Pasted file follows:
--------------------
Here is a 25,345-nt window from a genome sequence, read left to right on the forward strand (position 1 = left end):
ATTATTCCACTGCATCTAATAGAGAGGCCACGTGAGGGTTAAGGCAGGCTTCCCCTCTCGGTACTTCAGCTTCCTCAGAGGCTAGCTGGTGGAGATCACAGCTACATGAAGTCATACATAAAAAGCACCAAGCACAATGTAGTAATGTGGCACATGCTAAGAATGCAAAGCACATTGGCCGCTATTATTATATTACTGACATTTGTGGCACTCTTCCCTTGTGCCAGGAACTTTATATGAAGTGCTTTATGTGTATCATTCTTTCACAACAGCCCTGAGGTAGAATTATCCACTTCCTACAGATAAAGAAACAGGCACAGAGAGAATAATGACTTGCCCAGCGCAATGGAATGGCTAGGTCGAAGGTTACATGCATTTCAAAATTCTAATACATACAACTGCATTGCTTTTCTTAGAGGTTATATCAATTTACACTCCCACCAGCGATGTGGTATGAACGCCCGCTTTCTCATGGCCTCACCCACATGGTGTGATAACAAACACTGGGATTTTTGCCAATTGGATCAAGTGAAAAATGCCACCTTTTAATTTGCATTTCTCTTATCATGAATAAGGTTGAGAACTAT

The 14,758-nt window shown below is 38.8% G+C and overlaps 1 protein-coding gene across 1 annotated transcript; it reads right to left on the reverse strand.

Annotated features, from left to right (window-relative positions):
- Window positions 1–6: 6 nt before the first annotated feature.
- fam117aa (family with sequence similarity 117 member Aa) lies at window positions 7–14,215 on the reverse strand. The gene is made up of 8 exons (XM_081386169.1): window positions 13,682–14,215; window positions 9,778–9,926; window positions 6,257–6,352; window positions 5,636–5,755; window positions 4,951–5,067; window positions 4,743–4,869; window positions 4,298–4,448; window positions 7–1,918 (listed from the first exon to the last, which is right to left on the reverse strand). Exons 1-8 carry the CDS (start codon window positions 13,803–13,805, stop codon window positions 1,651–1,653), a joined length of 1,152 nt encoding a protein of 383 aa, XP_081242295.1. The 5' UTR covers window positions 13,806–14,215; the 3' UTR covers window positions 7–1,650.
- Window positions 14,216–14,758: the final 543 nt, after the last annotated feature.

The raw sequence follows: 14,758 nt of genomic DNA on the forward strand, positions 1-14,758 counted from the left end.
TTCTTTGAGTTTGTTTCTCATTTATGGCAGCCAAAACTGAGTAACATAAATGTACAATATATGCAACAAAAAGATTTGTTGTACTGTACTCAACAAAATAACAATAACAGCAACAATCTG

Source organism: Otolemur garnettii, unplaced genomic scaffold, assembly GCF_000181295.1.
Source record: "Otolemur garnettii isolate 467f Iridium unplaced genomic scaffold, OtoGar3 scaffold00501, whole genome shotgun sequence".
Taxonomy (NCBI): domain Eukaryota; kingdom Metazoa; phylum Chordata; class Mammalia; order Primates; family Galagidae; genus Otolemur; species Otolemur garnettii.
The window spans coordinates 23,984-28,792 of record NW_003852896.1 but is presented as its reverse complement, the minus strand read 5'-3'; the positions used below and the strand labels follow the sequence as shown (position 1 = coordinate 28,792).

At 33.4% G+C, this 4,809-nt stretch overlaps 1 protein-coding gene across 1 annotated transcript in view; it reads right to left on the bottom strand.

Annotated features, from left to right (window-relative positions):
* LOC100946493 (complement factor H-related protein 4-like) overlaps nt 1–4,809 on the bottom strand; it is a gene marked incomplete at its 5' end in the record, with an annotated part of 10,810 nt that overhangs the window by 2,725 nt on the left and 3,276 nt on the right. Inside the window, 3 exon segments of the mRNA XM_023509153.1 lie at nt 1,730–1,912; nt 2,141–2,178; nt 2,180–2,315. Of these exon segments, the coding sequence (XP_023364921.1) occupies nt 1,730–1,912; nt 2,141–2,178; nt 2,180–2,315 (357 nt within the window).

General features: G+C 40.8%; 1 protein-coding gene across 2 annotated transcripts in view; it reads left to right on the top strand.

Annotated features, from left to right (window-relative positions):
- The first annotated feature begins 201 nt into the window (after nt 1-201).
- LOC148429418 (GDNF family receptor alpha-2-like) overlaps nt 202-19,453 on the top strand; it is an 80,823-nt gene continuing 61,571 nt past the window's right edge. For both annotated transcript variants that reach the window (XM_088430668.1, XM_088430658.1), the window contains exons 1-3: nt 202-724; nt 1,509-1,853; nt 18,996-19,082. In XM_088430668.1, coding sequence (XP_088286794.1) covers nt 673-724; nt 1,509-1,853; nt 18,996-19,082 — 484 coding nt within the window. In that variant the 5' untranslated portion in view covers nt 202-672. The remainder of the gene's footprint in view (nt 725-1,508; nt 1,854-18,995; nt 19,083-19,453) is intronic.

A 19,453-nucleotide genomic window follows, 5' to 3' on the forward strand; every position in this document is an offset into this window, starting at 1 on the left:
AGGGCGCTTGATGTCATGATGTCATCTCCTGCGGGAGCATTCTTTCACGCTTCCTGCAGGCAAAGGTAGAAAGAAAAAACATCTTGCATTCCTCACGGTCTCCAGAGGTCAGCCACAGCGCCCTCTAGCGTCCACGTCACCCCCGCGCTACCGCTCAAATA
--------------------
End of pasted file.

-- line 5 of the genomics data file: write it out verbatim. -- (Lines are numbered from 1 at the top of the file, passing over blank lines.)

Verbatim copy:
- Window positions 1–6: 6 nt before the first annotated feature.